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Tips on wine tasting

Whether you are a connoisseur or just acquiring the taste, here's how to prepare for a Finger Lakes wine-tasting experience.

For 15 years, Timothy Barr, part time instructor in the College of Human Ecology, has taught Wine and Beer Appreciation to undergraduate students at Syracuse University.  He has also worked in the wine and food industry for more than 39 years, and says that while he’s no expert, he knows a thing or two about wine. I sat down with Professor Barr to find out what advice he has for those planning a wine tour.


TheNewshouse: What’s the first thing you tell your students in your wine appreciation class? 

Barr: You shouldn’t drink a wine just because someone else says it’s good or because someone else says it’s expensive. Drink what you like; drink what tastes good to you.


TNH: What is it about wines that set them apart from other alcoholic beverages?

Barr: It’s elegant and it's romantic. You’re using all your senses with it; you’re looking at it, smelling it, tasting it. It's quite sensual, actually. There really isn't a bad wine out there, it's all about your own taste.


TNH: Do you have any advice to give to those who may be planning a wine tour in the future?

Barr: Go with no preconceived notions and an open mind. Start with the wines that you think you’ll like, because at the winery, they don’t want to sell you a wine you don’t like. They want you to like it, they want you to buy it and they want you to buy it right now.


TNH: Does the color have anything to do with the taste? Are the reds typically more dry and the whites sweeter?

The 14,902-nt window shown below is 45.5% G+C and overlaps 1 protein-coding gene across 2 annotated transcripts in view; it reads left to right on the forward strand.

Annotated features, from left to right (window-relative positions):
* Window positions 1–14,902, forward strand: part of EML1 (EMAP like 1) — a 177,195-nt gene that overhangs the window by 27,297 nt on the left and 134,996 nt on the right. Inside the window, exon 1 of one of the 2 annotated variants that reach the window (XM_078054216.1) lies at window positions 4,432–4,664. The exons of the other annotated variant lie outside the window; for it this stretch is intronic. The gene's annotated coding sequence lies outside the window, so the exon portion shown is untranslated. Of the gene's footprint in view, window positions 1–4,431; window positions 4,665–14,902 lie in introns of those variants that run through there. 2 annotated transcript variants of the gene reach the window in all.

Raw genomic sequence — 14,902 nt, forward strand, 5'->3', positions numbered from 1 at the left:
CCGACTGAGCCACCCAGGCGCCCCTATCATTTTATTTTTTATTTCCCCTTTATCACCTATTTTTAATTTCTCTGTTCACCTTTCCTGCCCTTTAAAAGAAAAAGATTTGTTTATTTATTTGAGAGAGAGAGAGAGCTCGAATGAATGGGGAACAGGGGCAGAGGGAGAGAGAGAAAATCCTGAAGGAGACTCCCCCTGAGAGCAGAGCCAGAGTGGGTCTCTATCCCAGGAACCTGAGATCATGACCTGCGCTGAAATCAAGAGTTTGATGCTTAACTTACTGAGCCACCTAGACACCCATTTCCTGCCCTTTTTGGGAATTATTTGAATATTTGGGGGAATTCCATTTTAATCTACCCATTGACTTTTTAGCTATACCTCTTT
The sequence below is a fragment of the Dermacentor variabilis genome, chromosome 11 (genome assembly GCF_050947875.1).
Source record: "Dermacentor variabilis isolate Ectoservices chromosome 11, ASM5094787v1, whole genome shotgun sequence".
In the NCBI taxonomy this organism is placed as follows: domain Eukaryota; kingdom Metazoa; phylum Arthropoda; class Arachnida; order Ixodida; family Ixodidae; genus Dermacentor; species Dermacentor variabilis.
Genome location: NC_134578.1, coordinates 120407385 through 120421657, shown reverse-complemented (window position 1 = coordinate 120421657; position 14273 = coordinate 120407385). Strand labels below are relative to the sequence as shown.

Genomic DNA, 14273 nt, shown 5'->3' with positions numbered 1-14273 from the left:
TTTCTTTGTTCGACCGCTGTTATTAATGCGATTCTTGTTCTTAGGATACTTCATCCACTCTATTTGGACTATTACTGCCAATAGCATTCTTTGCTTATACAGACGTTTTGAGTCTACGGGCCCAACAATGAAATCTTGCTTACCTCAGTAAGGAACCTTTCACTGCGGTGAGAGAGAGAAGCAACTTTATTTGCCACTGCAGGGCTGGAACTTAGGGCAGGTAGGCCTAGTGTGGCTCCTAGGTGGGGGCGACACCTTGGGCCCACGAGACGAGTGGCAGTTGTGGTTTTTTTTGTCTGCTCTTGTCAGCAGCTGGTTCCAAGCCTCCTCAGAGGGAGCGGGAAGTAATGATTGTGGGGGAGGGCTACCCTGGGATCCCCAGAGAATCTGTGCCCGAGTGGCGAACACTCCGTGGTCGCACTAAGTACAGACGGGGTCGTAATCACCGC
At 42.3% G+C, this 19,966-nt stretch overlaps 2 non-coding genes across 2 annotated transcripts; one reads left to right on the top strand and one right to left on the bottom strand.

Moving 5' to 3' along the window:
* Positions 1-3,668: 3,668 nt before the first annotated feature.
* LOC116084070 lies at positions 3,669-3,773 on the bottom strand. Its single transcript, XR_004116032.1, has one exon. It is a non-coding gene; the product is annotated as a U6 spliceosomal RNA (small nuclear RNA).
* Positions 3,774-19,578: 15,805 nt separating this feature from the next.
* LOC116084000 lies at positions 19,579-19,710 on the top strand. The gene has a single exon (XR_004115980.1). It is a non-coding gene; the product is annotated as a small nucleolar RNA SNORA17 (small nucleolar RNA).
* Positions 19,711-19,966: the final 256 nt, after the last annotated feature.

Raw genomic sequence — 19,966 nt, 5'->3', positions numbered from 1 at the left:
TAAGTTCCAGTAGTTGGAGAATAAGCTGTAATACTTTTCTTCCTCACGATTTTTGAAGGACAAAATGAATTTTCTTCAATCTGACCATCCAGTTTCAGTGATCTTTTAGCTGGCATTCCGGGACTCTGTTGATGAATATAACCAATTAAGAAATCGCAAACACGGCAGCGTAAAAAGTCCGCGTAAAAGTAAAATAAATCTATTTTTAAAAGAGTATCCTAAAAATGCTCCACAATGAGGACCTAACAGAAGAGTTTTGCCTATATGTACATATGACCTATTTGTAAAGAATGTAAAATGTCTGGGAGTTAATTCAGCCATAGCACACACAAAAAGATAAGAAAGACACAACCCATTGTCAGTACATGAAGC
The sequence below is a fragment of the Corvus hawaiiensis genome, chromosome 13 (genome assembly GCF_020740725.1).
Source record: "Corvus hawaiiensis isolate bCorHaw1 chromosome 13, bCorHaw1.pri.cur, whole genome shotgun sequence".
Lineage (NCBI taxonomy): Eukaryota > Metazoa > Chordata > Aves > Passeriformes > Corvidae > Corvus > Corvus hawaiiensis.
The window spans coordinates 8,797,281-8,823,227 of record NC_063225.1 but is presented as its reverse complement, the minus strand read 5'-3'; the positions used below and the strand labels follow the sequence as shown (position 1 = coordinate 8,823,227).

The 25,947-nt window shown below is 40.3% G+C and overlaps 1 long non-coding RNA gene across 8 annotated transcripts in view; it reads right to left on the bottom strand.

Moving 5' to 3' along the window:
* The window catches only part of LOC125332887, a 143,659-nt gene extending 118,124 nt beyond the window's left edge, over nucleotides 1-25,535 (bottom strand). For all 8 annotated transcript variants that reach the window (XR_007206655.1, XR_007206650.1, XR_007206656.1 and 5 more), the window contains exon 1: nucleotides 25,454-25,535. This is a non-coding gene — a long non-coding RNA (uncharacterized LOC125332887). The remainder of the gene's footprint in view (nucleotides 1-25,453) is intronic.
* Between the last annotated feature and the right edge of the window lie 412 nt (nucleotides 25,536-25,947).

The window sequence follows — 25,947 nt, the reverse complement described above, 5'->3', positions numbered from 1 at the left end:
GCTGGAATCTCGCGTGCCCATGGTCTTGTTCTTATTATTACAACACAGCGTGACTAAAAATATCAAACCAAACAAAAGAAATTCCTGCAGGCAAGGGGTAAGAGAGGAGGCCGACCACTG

Barr: No, it has nothing to do with color. The easiest way to figure out whether it is sweet or dry is to look at the alcohol content on the label. The higher the alcohol content, the drier the wine because they have been fermented longer. Sweet wines have 8 to 9 percent alcohol, medium wines are 9.5 to 11.5 percent, and dry wines are pretty much 12, 13, 14 percent.


TNH: So what is the mystery behind swirling the glass before drinking the wine?

Barr: People swirl the glass to see the body of the wine. The legs, or the wine running down the inside of the glass, is caused by the glycerin in the wine and indicates body. You can also tip the glass and rub the wine on the side of the glass with your finger. If it feels slippery, that also indicates how rich the wine is. If you swirl it and it comes right down immediately, that means it doesn't have much body or substance.


TNH: How do you know if a wine has been mishandled or damaged?

Barr: Stick you nose into the glass, and if it smells corky or like wet cardboard, it's probably been mishandled. Also, alcohol that is cloudy means it has probably been stored by heat. You want to avoid those.


TNH: Why is it that people sometimes only take a sip and pour their samples out? Is it suggested?

Barr: It's personal preference. People pour the wine out because they don’t want to get drunk. Maybe they're sampling 30 or 40 wines, and just want to get the flavor in their mouth and then spit it out. They also usually have water there to cleanse your pallete in between while tasting. 


TNH: Do the wines really taste better if you try them with cheese?

Barr: If they have several cheeses ask the person pouring which one would enhance the wine. Food changes the flavor of the wine. Sometimes make it worse and sometimes it makes it better. The fatty acids coat your mouth so you don't get the really boozy hit from a fortified wine.


TNH: Any other words of advice you would like to share?

Barr: I would definitely suggest a designated driver. There are so many darn places in the Finger Lakes it can sneak up on you before you know it. Nowadays your first DWI fine is between ten and twelve thousand dollars. You know how many cab rides you can get for $10,000? I really do think you have to drink responsibly.


A map of the Finger LakesFinger Lakes wine map

With over 100 wineries in the Finger Lakes Region, it's hard to decide which ones to visit. Get contact           information, hours and pricing for wineries from Skaneateles to Keuka lakes.

View a map of 20 wineries in the Finger Lakes




Video: The Rules of Wine Tasting

Patti Nocek, owner of Anyela's Vineyards in Skaneateles, gives tips on how to properly sample wines.


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